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Justice Kagan Hands Down First Opinion-Only Scalia Dissents

The court's newest Justice Elena Kagan investiture ceremony

Retired Justice Sandra Day O'Connor, Justice Sonia Sotomayor, Justice Ruth Bader Ginsburg and Justice Elena Kagan in the Justices' Conference Room prior to Justice Kagan's Investiture, Friday, Oct. 1, 2010, at the court in Washington.Steve Petteway, Collection of the Supreme Court of the United States

The Supreme Court's newest justice, Elena Kagan, handed down her first opinion Tuesday, writing that a debtor cannot escape increased payments to his creditor under a complicated formula found in a 2005 bankruptcy law. Seven of the other eight justices agreed.

The case examined language in the Bankruptcy Abuse Prevention and Consumer Protection Act specifying the terms by which people in debt are to repay their obligations. The law allows for people to exclude or deduct $471 per month from their disposable income for car payments.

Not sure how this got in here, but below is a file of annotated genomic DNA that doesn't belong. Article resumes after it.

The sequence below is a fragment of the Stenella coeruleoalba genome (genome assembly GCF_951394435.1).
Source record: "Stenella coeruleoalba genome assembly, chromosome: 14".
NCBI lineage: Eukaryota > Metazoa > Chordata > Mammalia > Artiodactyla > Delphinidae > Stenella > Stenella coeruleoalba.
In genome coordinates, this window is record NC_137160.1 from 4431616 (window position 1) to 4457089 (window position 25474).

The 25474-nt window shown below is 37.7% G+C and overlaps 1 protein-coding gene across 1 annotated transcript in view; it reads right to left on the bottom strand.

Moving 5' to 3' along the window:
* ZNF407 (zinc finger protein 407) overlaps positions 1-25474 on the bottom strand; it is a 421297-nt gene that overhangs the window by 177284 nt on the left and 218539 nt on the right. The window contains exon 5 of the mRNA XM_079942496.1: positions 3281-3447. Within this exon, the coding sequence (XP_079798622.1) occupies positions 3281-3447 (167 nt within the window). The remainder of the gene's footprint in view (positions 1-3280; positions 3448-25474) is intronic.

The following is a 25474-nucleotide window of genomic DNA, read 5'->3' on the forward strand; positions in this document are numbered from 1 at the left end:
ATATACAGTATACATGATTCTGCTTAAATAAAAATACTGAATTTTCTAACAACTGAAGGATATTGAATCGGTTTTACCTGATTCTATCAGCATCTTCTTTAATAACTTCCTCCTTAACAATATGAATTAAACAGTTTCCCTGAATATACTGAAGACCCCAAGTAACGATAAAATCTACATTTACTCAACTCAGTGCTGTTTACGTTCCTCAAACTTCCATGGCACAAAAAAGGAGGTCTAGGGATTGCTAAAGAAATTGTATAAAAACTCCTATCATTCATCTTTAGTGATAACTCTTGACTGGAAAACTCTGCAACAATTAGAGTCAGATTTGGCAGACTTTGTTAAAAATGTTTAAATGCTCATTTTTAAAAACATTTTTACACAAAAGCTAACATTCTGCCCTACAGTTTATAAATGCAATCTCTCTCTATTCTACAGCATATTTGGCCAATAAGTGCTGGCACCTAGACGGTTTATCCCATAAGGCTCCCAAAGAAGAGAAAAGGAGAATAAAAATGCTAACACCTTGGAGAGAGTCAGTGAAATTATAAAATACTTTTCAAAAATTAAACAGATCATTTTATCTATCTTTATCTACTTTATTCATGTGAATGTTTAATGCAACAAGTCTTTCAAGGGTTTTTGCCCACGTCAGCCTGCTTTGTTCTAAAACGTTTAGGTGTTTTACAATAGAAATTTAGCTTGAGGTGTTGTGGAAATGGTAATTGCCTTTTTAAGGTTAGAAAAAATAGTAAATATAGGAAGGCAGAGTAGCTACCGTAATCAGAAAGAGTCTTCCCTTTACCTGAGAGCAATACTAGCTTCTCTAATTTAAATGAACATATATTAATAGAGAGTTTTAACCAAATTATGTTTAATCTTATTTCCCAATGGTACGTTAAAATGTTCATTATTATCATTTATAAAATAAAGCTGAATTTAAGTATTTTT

Jason Ransom filed for bankruptcy in 2006 after going more than $80,000 in debt. In following the law's means test for determining disposable income, and therefore how much he would have to pay his creditors, Ransom included the monthly $471 car deduction for a Toyota Camry he already owned.

The bankruptcy court hearing Ransom's case refused to go along with his payment plan, ruling that the deduction only applies to actual car payments.

That court ruled, and Kagan's decision Tuesday affirmed, that since Ransom owned his car outright he could not claim the ownership cost deduction. "Because Ransom owns his vehicle free and clear of any encumbrance, he incurs no expense in the 'Ownership Costs' category of the [law]," Kagan wrote.

Justice Antonin Scalia was the only justice in dissent arguing that a debtor ought to be able to factor in the ownership cost allowance when calculating monthly installment payments to his creditor.

The disagreement between Scalia and the rest of the court focused on the application of the word "applicable" in the language of the law.

"The canon against superfluity is not a canon against verbosity," Scalia wrote believing the court's majority misinterpreted the statute's language. "When a thought could have been expressed more concisely, one does not always have to cast about for some additional meaning to the word or phrase that could have been dispensed with."